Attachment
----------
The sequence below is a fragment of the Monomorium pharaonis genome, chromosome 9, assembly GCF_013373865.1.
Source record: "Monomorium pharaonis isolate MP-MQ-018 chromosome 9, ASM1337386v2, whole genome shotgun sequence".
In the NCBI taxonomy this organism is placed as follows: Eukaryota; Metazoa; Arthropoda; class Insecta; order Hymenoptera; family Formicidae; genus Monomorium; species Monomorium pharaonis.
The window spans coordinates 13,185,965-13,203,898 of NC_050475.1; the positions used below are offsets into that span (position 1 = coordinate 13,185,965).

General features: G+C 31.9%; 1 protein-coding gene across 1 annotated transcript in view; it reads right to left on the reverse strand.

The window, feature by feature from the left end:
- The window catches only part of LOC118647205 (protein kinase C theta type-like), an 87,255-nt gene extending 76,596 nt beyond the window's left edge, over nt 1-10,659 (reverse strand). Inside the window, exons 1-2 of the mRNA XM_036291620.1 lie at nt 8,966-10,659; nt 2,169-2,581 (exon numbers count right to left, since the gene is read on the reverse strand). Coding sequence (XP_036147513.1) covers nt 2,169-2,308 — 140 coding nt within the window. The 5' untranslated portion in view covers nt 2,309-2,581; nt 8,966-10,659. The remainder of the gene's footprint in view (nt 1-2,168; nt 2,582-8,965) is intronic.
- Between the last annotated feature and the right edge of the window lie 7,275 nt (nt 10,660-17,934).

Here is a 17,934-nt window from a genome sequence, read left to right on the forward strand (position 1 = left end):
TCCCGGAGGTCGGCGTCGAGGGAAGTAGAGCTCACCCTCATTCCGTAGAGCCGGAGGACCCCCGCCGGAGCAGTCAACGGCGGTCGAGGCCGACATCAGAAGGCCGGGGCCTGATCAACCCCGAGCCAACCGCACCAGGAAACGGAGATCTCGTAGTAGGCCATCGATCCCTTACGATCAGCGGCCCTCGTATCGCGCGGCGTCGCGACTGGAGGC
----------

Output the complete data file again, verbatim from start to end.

The sequence below is a fragment of the Monomorium pharaonis genome, chromosome 9, assembly GCF_013373865.1.
Source record: "Monomorium pharaonis isolate MP-MQ-018 chromosome 9, ASM1337386v2, whole genome shotgun sequence".
In the NCBI taxonomy this organism is placed as follows: Eukaryota; Metazoa; Arthropoda; class Insecta; order Hymenoptera; family Formicidae; genus Monomorium; species Monomorium pharaonis.
The window spans coordinates 13,185,965-13,203,898 of NC_050475.1; the positions used below are offsets into that span (position 1 = coordinate 13,185,965).

General features: G+C 31.9%; 1 protein-coding gene across 1 annotated transcript in view; it reads right to left on the reverse strand.

The window, feature by feature from the left end:
- The window catches only part of LOC118647205 (protein kinase C theta type-like), an 87,255-nt gene extending 76,596 nt beyond the window's left edge, over nt 1-10,659 (reverse strand). Inside the window, exons 1-2 of the mRNA XM_036291620.1 lie at nt 8,966-10,659; nt 2,169-2,581 (exon numbers count right to left, since the gene is read on the reverse strand). Coding sequence (XP_036147513.1) covers nt 2,169-2,308 — 140 coding nt within the window. The 5' untranslated portion in view covers nt 2,309-2,581; nt 8,966-10,659. The remainder of the gene's footprint in view (nt 1-2,168; nt 2,582-8,965) is intronic.
- Between the last annotated feature and the right edge of the window lie 7,275 nt (nt 10,660-17,934).

Here is a 17,934-nt window from a genome sequence, read left to right on the forward strand (position 1 = left end):
TCCCGGAGGTCGGCGTCGAGGGAAGTAGAGCTCACCCTCATTCCGTAGAGCCGGAGGACCCCCGCCGGAGCAGTCAACGGCGGTCGAGGCCGACATCAGAAGGCCGGGGCCTGATCAACCCCGAGCCAACCGCACCAGGAAACGGAGATCTCGTAGTAGGCCATCGATCCCTTACGATCAGCGGCCCTCGTATCGCGCGGCGTCGCGACTGGAGGC